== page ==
24th Screen Actors Guild Awards nominees

Film
Outstanding Performance by a Male Actor in a Leading Role
Timothée Chalamet – Call Me by Your Name as Elio Perlman
James Franco – The Disaster Artist as Tommy Wiseau
Daniel Kaluuya – Get Out as Chris Washington
Gary Oldman – Darkest Hour as Winston Churchill
Denzel Washington – Roman J. Israel, Esq. as Roman J. Israel

Outstanding Performance by a Female Actor in a Leading Role
Judi Dench – Victoria & Abdul as Queen Victoria
Sally Hawkins – The Shape of Water as Elisa Esposito
Frances McDormand – Three Billboards Outside Ebbing, Missouri as Mildred Hayes
Margot Robbie – I, Tonya as Tonya Harding
Saoirse Ronan – Lady Bird as Christine “Lady Bird” McPherson Continue reading “24th Screen Actors Guild Awards nominees”

DVD Review: The King’s Speech

“When I see the common man in the street, I’m struck by how little I know of his life and how little he knows of mine”

My abiding memory of going to see The King’s Speech at the cinema was the bizarre round of applause that came at the end from about two thirds of the Hammersmith Cineworld audience, a truly odd moment. I did rather like the film, but couldn’t quite see why it was lauded quite so much: it tells its story extremely well but lacked a certain emotional heart for me, I didn’t end up caring a huge amount for Colin Firth’s George VI if I’m honest. But as the film came on over Christmas, I decided to give it a go again, not least becaus I will be going to see the play of The King’s Speech in Guildford in February, David Seidler having initially written this for the stage.

Again, I did quite enjoy watching the film, but was struck by how emotionally uninvolving it is for large stretches. Normally, I’d be a sucker for this kind of thing but for whatever reason, it never quite hits the mark. Firth is good as the monarch faced with trying to conquer his stammer but his Oscar should really have come the year before for A Single Man and Geoffrey Rush is superb as the anarchic Antipodean speech therapist whose unconventional methods eventually reap rewards. But it is only in Helena Bonham Carter’s excellent Queen Elizabeth (now, she should definitely have won the Oscar for making such a brilliant job out of a role that basically required her to just react) that the movie has any heart, her looks of tender concern and joy full of deep meaning and a wry sense of humour about her position that manifests itself in some great one-liners. Continue reading “DVD Review: The King’s Speech”

Nominations for the 2011 Drama Desk Awards

Outstanding Play
Jon Robin Baitz, Other Desert Cities
Adam Bock, A Small Fire
Stephen Adly Guirgis, The Motherf**ker With the Hat
Samuel D. Hunter, A Bright New Boise
Rajiv Joseph, Bengal Tiger at the Baghdad Zoo
David Lindsay-Abaire, Good People
Nick Stafford, War Horse

Outstanding Musical
In Transit
Priscilla Queen of the Desert: The Musical
See Rock City & Other Destinations
Sister Act
The Book of Mormon
The Kid Continue reading “Nominations for the 2011 Drama Desk Awards”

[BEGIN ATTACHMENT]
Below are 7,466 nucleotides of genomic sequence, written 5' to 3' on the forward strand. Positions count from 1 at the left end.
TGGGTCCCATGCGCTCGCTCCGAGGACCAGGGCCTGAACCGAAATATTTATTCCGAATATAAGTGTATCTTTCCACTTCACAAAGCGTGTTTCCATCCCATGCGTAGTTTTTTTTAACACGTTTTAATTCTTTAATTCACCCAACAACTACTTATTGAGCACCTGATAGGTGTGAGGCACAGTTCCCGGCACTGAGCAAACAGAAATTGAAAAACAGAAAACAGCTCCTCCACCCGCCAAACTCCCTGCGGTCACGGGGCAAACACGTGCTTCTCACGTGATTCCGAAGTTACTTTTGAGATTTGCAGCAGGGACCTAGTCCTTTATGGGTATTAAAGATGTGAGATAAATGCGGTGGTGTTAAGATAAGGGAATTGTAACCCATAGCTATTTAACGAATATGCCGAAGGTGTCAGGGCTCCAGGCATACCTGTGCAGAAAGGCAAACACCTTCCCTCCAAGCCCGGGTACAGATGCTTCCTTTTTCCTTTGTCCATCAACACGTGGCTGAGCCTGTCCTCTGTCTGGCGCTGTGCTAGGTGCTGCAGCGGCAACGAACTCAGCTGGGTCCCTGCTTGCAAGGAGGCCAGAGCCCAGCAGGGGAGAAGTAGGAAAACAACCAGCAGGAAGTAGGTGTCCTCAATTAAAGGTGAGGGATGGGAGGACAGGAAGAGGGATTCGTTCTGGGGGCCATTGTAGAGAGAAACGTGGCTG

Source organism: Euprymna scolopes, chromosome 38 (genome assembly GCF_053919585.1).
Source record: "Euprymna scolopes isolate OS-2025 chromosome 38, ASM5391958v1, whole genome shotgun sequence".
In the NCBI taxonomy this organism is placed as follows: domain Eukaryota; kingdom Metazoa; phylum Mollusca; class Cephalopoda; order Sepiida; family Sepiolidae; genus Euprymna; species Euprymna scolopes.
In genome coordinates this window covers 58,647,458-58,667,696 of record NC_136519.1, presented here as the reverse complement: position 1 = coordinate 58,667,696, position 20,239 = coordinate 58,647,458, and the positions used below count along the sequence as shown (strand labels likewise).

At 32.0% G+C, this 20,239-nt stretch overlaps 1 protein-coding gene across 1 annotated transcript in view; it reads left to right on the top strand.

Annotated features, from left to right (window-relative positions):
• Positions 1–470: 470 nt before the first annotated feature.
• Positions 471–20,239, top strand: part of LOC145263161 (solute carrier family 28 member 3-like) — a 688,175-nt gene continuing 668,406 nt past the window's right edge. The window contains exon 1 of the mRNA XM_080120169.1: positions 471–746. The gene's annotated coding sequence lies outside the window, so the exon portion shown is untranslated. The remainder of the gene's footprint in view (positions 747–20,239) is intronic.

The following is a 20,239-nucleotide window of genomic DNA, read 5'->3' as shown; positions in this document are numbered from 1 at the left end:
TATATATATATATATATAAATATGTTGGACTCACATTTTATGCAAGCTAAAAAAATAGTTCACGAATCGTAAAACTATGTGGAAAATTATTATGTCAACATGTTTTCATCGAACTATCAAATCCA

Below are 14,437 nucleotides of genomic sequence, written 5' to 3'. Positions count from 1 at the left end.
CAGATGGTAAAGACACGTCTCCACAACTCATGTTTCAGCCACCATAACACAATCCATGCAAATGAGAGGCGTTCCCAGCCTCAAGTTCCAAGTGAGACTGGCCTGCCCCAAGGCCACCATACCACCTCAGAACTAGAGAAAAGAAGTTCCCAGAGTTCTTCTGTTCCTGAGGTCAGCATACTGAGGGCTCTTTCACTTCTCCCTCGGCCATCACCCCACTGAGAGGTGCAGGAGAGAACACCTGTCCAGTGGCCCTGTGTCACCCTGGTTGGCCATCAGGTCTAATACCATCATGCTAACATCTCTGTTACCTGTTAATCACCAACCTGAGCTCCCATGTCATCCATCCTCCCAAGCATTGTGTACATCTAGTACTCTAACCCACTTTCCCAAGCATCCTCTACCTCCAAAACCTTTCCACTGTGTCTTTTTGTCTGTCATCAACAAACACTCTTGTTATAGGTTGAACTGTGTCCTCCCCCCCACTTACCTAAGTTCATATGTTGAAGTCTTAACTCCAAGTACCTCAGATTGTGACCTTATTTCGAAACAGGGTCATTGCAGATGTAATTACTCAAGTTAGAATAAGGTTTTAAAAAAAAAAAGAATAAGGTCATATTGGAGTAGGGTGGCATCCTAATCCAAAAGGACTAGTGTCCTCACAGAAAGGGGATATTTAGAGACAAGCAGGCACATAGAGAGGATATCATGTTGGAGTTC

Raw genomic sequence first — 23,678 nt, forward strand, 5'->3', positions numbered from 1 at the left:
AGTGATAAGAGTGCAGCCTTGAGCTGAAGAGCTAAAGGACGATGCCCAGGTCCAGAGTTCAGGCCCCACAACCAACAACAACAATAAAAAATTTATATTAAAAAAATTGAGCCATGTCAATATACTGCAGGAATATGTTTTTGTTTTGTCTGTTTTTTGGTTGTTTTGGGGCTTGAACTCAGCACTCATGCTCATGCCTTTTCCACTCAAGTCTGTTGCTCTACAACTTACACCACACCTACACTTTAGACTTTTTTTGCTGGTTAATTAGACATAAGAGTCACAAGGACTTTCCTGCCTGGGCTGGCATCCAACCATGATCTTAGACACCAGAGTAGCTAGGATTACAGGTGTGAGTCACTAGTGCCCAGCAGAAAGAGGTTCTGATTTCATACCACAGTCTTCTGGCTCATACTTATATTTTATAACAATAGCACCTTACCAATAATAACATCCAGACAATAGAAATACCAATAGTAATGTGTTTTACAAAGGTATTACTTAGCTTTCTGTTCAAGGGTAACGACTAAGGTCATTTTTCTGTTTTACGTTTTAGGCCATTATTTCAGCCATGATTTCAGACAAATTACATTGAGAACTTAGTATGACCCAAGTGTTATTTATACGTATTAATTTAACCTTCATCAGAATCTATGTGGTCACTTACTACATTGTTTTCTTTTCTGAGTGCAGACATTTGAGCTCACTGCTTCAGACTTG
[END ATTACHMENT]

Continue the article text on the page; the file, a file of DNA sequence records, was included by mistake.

64th British Academy Film Awards winners

BAFTA Fellowship
Sir Christopher Lee

Outstanding British Contribution to Cinema
Harry Potter film series

Best Film
The King’s Speech – Iain Canning, Emile Sherman and Gareth Unwin
Black Swan – Mike Medavoy, Brian Oliver and Scott Franklin
Inception – Emma Thomas and Christopher Nolan
The Social Network – Scott Rudin, Dana Brunetti, Michael De Luca and Ceán Chaffin
True Grit – Scott Rudin, Ethan Coen and Joel Coen Continue reading “64th British Academy Film Awards winners”

17th Screen Actors Guild Awards winners

Film
Outstanding Performance by a Male Actor in a Leading Role
Colin Firth – The King’s Speech as King George VI
Jeff Bridges – True Grit as Reuben “Rooster” Cogburn
Robert Duvall – Get Low as Felix Bush
Jesse Eisenberg – The Social Network as Mark Zuckerberg
James Franco – 127 Hours as Aron Ralston

Outstanding Performance by a Female Actor in a Leading Role
Natalie Portman – Black Swan as Nina Sayers
Annette Bening – The Kids Are All Right as Dr. Nicole “Nic” Allgood
Nicole Kidman – Rabbit Hole as Becca Corbett
Jennifer Lawrence – Winter’s Bone as Ree Dolly
Hilary Swank – Conviction as Betty Anne Walters Continue reading “17th Screen Actors Guild Awards winners”

64th British Academy Film Awards nominations

BAFTA Fellowship
Sir Christopher Lee

Outstanding British Contribution to Cinema
Harry Potter film series

Best Film
Black Swan – Mike Medavoy, Brian Oliver and Scott Franklin
Inception – Emma Thomas and Christopher Nolan
The King’s Speech – Iain Canning, Emile Sherman and Gareth Unwin
The Social Network
– Scott Rudin, Dana Brunetti, Michael De Luca and Ceán Chaffin
True Grit – Scott Rudin, Ethan Coen and Joel Coen Continue reading “64th British Academy Film Awards nominations”

17th Screen Actors Guild Awards nominees

Film
Outstanding Performance by a Male Actor in a Leading Role
Jeff Bridges – True Grit as Reuben “Rooster” Cogburn
Robert Duvall – Get Low as Felix Bush
Jesse Eisenberg – The Social Network as Mark Zuckerberg
Colin Firth – The King’s Speech as King George VI
James Franco – 127 Hours as Aron Ralston

Outstanding Performance by a Female Actor in a Leading Role
Annette Bening – The Kids Are All Right as Dr. Nicole “Nic” Allgood
Nicole Kidman – Rabbit Hole as Becca Corbett
Jennifer Lawrence – Winter’s Bone as Ree Dolly
Natalie Portman – Black Swan as Nina Sayers
Hilary Swank – Conviction as Betty Anne Walters Continue reading “17th Screen Actors Guild Awards nominees”